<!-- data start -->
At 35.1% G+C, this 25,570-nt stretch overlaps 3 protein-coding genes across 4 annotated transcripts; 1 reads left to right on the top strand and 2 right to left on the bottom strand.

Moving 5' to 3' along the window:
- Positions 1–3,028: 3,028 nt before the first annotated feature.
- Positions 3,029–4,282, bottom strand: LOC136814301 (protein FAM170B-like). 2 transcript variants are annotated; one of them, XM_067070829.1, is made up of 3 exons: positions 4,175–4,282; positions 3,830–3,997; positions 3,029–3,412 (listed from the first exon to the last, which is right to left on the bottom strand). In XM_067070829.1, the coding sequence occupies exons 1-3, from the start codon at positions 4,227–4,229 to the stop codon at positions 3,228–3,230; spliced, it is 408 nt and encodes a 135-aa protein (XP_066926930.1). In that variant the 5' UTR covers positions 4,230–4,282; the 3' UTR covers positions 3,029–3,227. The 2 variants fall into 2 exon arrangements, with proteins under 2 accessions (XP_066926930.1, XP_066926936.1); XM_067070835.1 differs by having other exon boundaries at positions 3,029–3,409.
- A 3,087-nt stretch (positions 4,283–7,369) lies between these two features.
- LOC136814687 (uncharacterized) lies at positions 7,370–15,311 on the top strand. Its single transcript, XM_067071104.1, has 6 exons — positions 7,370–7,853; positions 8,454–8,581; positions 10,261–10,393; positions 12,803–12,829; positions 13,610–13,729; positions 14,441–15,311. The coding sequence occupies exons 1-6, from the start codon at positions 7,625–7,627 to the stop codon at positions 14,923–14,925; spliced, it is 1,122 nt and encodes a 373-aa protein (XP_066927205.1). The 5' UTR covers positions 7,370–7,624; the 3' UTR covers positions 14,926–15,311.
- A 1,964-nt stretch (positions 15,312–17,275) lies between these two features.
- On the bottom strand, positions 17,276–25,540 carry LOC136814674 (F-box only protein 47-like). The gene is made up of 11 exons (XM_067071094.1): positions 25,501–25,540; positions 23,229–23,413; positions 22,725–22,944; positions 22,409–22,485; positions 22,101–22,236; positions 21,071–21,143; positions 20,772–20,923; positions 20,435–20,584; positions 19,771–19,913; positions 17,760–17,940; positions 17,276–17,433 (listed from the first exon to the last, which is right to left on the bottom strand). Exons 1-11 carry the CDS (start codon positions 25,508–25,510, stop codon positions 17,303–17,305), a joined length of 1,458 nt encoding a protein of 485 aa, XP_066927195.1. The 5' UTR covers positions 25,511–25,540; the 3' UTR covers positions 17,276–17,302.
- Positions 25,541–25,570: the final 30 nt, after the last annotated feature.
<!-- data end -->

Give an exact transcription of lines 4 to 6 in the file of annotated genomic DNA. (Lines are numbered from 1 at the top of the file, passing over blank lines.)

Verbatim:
- Positions 3,029–4,282, bottom strand: LOC136814301 (protein FAM170B-like). 2 transcript variants are annotated; one of them, XM_067070829.1, is made up of 3 exons: positions 4,175–4,282; positions 3,830–3,997; positions 3,029–3,412 (listed from the first exon to the last, which is right to left on the bottom strand). In XM_067070829.1, the coding sequence occupies exons 1-3, from the start codon at positions 4,227–4,229 to the stop codon at positions 3,228–3,230; spliced, it is 408 nt and encodes a 135-aa protein (XP_066926930.1). In that variant the 5' UTR covers positions 4,230–4,282; the 3' UTR covers positions 3,029–3,227. The 2 variants fall into 2 exon arrangements, with proteins under 2 accessions (XP_066926930.1, XP_066926936.1); XM_067070835.1 differs by having other exon boundaries at positions 3,029–3,409.
- A 3,087-nt stretch (positions 4,283–7,369) lies between these two features.
- LOC136814687 (uncharacterized) lies at positions 7,370–15,311 on the top strand. Its single transcript, XM_067071104.1, has 6 exons — positions 7,370–7,853; positions 8,454–8,581; positions 10,261–10,393; positions 12,803–12,829; positions 13,610–13,729; positions 14,441–15,311. The coding sequence occupies exons 1-6, from the start codon at positions 7,625–7,627 to the stop codon at positions 14,923–14,925; spliced, it is 1,122 nt and encodes a 373-aa protein (XP_066927205.1). The 5' UTR covers positions 7,370–7,624; the 3' UTR covers positions 14,926–15,311.